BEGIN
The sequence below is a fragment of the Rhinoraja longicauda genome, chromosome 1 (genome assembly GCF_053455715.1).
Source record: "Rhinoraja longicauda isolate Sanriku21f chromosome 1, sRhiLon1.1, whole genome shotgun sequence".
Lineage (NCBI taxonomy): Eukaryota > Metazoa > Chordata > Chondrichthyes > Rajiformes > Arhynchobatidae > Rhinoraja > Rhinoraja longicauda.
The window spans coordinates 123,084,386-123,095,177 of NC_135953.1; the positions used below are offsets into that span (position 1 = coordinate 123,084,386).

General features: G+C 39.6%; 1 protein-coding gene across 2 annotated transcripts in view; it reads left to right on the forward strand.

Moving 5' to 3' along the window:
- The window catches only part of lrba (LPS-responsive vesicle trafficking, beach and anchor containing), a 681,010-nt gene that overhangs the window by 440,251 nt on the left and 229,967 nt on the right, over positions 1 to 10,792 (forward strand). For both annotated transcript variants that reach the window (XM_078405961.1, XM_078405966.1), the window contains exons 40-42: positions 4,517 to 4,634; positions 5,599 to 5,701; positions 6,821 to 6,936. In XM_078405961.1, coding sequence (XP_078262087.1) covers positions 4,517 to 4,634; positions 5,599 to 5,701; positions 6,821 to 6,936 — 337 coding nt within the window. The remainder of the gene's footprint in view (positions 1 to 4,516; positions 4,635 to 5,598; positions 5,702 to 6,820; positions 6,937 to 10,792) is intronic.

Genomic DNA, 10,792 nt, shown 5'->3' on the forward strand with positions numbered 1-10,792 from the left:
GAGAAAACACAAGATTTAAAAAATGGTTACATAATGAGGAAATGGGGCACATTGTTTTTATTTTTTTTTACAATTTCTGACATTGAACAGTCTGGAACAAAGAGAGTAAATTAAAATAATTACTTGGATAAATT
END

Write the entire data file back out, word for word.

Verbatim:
The sequence below is a fragment of the Rhinoraja longicauda genome, chromosome 1 (genome assembly GCF_053455715.1).
Source record: "Rhinoraja longicauda isolate Sanriku21f chromosome 1, sRhiLon1.1, whole genome shotgun sequence".
Lineage (NCBI taxonomy): Eukaryota > Metazoa > Chordata > Chondrichthyes > Rajiformes > Arhynchobatidae > Rhinoraja > Rhinoraja longicauda.
The window spans coordinates 123,084,386-123,095,177 of NC_135953.1; the positions used below are offsets into that span (position 1 = coordinate 123,084,386).

General features: G+C 39.6%; 1 protein-coding gene across 2 annotated transcripts in view; it reads left to right on the forward strand.

Moving 5' to 3' along the window:
- The window catches only part of lrba (LPS-responsive vesicle trafficking, beach and anchor containing), a 681,010-nt gene that overhangs the window by 440,251 nt on the left and 229,967 nt on the right, over positions 1 to 10,792 (forward strand). For both annotated transcript variants that reach the window (XM_078405961.1, XM_078405966.1), the window contains exons 40-42: positions 4,517 to 4,634; positions 5,599 to 5,701; positions 6,821 to 6,936. In XM_078405961.1, coding sequence (XP_078262087.1) covers positions 4,517 to 4,634; positions 5,599 to 5,701; positions 6,821 to 6,936 — 337 coding nt within the window. The remainder of the gene's footprint in view (positions 1 to 4,516; positions 4,635 to 5,598; positions 5,702 to 6,820; positions 6,937 to 10,792) is intronic.

Genomic DNA, 10,792 nt, shown 5'->3' on the forward strand with positions numbered 1-10,792 from the left:
GAGAAAACACAAGATTTAAAAAATGGTTACATAATGAGGAAATGGGGCACATTGTTTTTATTTTTTTTTACAATTTCTGACATTGAACAGTCTGGAACAAAGAGAGTAAATTAAAATAATTACTTGGATAAATT